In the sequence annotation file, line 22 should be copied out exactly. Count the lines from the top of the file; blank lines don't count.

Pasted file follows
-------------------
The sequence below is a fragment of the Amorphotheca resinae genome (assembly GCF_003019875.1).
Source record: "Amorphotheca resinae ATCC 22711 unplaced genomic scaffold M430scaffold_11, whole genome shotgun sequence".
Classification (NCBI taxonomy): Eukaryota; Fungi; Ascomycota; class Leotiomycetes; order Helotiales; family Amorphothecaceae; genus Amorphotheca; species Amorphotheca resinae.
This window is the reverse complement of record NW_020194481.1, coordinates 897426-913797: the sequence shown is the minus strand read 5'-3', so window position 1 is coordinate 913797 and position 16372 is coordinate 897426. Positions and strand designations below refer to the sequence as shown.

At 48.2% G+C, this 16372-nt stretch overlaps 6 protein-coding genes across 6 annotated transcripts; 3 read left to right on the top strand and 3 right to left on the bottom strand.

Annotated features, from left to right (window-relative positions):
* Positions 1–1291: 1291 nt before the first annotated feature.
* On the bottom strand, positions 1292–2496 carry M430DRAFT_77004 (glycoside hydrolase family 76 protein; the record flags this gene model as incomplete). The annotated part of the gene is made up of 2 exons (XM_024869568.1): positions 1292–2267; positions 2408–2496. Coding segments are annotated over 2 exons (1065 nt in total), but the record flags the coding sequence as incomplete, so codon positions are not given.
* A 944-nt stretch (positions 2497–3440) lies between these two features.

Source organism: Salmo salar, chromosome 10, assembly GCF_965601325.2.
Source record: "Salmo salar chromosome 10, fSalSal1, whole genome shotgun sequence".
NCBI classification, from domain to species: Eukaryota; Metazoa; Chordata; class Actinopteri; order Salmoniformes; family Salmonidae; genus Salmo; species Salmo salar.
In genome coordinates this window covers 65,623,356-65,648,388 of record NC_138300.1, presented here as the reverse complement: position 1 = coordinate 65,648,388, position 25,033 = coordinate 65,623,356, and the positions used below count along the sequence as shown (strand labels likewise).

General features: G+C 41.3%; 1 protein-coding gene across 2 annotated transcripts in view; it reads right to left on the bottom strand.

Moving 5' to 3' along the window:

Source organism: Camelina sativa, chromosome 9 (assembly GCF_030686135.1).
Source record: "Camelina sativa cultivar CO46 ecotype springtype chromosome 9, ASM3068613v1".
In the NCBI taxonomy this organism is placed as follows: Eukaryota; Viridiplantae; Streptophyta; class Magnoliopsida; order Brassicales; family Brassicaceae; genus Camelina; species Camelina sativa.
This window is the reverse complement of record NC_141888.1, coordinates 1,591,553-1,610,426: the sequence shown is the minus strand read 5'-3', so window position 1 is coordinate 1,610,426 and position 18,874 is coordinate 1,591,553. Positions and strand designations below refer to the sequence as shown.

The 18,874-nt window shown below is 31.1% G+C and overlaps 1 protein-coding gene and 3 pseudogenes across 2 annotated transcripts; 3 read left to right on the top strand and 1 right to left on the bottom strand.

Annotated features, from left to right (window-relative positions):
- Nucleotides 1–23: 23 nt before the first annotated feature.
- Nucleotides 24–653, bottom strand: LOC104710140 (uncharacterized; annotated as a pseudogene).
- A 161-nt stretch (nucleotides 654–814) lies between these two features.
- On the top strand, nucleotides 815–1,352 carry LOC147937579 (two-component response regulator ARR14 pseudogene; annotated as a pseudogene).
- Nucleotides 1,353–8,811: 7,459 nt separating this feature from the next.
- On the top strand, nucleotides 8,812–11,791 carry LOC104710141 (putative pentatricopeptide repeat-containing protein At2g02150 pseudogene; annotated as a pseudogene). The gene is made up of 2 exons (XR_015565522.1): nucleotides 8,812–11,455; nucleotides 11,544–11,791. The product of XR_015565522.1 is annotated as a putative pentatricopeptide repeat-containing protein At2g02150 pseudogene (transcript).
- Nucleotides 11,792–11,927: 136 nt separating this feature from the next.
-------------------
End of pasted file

- Nucleotides 1–23: 23 nt before the first annotated feature.